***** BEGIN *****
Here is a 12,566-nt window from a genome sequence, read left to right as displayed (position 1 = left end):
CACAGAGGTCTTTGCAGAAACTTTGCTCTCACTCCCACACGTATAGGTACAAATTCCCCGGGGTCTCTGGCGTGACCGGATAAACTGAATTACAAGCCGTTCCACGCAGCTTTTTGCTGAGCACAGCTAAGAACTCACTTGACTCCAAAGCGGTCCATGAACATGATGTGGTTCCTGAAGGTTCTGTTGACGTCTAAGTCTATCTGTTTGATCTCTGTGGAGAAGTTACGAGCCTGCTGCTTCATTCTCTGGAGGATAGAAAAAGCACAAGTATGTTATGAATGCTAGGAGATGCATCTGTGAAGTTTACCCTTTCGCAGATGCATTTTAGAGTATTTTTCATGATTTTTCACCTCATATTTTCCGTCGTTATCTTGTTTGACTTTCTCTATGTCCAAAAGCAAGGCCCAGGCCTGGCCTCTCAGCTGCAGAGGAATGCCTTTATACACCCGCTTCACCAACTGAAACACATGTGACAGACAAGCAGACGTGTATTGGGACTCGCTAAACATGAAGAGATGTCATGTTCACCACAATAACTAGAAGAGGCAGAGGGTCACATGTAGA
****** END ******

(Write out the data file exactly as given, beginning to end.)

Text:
Here is a 12,566-nt window from a genome sequence, read left to right as displayed (position 1 = left end):
CACAGAGGTCTTTGCAGAAACTTTGCTCTCACTCCCACACGTATAGGTACAAATTCCCCGGGGTCTCTGGCGTGACCGGATAAACTGAATTACAAGCCGTTCCACGCAGCTTTTTGCTGAGCACAGCTAAGAACTCACTTGACTCCAAAGCGGTCCATGAACATGATGTGGTTCCTGAAGGTTCTGTTGACGTCTAAGTCTATCTGTTTGATCTCTGTGGAGAAGTTACGAGCCTGCTGCTTCATTCTCTGGAGGATAGAAAAAGCACAAGTATGTTATGAATGCTAGGAGATGCATCTGTGAAGTTTACCCTTTCGCAGATGCATTTTAGAGTATTTTTCATGATTTTTCACCTCATATTTTCCGTCGTTATCTTGTTTGACTTTCTCTATGTCCAAAAGCAAGGCCCAGGCCTGGCCTCTCAGCTGCAGAGGAATGCCTTTATACACCCGCTTCACCAACTGAAACACATGTGACAGACAAGCAGACGTGTATTGGGACTCGCTAAACATGAAGAGATGTCATGTTCACCACAATAACTAGAAGAGGCAGAGGGTCACATGTAGA